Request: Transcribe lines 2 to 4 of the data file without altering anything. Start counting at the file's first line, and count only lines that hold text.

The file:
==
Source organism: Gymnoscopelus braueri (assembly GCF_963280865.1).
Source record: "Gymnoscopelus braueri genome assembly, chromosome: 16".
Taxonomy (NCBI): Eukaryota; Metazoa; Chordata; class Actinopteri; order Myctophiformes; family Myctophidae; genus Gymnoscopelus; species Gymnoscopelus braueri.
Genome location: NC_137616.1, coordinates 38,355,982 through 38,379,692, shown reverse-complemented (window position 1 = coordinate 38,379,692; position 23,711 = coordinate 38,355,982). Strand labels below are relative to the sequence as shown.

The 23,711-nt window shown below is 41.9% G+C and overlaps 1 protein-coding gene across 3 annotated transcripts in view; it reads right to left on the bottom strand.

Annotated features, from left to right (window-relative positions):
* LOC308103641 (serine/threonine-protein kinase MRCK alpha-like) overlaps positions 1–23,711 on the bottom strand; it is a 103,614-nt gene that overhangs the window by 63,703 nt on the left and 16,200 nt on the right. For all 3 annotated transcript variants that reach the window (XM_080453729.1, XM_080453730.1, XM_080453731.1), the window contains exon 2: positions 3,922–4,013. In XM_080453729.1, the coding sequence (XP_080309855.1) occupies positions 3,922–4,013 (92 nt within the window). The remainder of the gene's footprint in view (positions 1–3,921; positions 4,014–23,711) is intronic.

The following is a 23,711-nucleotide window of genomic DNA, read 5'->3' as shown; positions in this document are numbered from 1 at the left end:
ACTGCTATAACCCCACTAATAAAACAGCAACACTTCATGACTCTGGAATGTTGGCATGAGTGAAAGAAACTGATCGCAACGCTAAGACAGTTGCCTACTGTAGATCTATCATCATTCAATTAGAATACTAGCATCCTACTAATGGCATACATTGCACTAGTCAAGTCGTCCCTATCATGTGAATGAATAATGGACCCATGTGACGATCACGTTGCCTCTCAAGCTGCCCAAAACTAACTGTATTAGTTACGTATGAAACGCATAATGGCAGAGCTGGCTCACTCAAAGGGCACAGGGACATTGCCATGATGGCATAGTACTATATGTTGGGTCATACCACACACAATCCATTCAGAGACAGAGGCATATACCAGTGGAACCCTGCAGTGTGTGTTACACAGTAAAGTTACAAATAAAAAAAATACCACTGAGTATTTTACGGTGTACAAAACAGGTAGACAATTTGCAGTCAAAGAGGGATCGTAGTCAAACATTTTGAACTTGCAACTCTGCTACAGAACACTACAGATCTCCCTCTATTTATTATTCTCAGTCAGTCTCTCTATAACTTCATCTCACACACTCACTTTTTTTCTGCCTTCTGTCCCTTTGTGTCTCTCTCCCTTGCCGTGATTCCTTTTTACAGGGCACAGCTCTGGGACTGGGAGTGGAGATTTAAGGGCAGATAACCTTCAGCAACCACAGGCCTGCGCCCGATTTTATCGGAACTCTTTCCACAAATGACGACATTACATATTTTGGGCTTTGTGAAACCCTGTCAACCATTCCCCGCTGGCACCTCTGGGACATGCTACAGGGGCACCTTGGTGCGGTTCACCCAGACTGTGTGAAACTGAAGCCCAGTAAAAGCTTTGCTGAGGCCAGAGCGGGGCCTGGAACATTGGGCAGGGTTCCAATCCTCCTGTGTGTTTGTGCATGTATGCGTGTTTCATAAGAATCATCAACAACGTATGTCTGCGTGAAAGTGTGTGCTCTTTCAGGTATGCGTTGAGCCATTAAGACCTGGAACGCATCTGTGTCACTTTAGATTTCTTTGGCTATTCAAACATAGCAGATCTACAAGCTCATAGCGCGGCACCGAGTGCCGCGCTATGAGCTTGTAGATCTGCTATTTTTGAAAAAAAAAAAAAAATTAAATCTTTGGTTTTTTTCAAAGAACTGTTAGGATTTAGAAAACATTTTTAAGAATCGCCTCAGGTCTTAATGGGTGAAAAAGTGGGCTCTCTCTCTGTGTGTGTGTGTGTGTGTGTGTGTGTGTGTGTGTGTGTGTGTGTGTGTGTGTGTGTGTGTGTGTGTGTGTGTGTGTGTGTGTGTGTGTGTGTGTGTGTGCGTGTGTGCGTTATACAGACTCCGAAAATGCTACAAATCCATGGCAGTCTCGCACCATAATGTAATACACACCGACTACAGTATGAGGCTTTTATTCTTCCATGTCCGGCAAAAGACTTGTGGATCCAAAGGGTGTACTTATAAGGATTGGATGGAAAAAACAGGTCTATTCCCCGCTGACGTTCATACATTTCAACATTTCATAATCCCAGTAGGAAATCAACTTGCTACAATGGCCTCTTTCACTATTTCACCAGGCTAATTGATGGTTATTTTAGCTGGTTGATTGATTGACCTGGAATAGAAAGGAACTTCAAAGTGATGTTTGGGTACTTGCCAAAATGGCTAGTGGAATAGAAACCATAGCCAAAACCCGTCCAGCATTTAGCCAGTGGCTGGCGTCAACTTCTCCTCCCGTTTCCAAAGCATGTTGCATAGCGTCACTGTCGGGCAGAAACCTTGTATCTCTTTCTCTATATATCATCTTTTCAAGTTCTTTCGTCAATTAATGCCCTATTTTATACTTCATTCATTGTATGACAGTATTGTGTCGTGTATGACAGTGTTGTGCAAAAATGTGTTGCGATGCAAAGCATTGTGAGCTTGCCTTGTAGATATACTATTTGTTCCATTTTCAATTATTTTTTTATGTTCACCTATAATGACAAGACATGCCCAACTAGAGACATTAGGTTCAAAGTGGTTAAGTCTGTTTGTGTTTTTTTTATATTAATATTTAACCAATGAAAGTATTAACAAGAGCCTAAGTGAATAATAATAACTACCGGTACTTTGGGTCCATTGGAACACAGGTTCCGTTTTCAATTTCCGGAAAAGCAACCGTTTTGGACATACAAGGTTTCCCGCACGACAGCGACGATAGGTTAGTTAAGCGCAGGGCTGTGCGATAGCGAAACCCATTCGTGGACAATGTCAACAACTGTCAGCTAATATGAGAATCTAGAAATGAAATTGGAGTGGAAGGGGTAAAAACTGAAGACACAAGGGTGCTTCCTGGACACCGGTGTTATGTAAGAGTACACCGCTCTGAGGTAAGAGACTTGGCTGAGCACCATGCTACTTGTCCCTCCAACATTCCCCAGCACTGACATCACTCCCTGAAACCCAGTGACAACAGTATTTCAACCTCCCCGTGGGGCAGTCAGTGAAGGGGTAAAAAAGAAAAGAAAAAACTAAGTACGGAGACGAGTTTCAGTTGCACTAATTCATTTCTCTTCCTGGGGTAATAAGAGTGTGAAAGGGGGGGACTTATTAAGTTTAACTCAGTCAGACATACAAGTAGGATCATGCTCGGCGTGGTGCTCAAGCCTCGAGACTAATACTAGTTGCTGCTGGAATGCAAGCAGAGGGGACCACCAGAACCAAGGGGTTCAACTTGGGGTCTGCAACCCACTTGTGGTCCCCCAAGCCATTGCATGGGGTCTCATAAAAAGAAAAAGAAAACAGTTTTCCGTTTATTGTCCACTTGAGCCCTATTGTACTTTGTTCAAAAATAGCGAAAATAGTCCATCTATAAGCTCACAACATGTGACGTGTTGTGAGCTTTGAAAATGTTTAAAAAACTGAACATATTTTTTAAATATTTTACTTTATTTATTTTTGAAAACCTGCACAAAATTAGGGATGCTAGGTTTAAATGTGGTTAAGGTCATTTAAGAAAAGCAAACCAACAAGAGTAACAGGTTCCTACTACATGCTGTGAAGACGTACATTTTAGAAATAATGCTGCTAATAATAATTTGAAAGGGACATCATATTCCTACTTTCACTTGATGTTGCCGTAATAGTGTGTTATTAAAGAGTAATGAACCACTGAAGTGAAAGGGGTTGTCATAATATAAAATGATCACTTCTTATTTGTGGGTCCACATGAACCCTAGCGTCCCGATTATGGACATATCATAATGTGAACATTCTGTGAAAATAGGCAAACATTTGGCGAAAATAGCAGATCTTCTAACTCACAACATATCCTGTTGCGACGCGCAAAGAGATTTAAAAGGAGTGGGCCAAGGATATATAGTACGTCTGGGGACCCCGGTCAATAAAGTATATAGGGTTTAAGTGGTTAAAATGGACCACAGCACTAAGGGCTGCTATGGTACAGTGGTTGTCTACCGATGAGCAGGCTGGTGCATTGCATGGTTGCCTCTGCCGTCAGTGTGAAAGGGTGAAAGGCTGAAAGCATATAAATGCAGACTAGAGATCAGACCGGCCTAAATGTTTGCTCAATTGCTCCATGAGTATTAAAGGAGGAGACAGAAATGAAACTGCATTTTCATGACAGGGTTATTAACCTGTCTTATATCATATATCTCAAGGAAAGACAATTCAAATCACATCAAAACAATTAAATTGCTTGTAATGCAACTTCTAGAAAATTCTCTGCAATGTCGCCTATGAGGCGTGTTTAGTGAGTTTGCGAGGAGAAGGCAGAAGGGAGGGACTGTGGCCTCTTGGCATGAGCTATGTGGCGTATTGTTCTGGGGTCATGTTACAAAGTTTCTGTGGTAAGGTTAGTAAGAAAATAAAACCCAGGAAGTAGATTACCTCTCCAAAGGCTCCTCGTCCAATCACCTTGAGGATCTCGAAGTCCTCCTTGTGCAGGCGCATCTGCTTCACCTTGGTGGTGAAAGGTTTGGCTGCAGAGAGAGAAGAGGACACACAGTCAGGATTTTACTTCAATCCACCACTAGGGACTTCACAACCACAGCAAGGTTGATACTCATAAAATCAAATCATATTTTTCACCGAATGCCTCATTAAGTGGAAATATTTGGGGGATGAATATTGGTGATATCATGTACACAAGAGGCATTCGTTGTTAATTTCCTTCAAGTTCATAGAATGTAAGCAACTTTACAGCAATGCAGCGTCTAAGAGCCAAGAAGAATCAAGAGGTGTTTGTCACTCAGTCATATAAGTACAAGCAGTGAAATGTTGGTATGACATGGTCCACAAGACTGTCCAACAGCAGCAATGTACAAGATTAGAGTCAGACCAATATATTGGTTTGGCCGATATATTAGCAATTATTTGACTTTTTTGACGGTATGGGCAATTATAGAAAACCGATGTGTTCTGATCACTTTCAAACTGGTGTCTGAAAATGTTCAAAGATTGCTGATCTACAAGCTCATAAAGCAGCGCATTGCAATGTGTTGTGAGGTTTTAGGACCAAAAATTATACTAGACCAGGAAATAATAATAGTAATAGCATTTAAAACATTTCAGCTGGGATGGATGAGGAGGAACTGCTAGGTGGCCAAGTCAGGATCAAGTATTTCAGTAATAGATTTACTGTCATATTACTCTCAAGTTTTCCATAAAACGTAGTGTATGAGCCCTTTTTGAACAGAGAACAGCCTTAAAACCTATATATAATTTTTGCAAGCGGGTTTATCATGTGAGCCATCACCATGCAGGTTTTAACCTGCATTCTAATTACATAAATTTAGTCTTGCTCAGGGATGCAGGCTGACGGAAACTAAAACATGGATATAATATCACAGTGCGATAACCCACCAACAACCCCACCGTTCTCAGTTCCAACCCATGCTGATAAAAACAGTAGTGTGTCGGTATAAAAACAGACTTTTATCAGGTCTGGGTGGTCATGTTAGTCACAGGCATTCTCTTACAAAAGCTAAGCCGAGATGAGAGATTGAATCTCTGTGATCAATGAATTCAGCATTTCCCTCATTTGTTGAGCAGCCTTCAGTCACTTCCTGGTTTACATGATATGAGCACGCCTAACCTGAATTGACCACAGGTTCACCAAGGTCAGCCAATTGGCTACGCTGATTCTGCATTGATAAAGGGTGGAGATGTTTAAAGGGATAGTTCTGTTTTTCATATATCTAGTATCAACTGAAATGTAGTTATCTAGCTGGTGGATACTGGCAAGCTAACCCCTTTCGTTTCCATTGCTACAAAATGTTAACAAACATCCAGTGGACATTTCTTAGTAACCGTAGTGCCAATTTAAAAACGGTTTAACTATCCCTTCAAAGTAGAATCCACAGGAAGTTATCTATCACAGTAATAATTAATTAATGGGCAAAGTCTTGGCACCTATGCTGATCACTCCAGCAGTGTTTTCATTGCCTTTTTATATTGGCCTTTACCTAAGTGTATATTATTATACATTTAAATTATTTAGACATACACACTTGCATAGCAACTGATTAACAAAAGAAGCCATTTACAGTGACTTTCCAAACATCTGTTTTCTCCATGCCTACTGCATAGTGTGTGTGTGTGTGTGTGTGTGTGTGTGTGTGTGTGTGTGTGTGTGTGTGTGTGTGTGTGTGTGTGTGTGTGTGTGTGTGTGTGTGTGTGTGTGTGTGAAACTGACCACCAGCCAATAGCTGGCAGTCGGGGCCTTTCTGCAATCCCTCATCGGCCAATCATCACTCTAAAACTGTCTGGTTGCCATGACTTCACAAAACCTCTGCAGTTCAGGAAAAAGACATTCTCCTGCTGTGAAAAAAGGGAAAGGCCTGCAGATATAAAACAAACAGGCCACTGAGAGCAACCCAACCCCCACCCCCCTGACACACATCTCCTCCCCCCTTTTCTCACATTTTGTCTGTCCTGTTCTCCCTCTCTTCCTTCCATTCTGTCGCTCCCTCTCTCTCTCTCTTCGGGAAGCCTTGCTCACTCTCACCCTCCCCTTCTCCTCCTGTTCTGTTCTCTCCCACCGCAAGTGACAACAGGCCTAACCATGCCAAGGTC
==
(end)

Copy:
Source record: "Gymnoscopelus braueri genome assembly, chromosome: 16".
Taxonomy (NCBI): Eukaryota; Metazoa; Chordata; class Actinopteri; order Myctophiformes; family Myctophidae; genus Gymnoscopelus; species Gymnoscopelus braueri.
Genome location: NC_137616.1, coordinates 38,355,982 through 38,379,692, shown reverse-complemented (window position 1 = coordinate 38,379,692; position 23,711 = coordinate 38,355,982). Strand labels below are relative to the sequence as shown.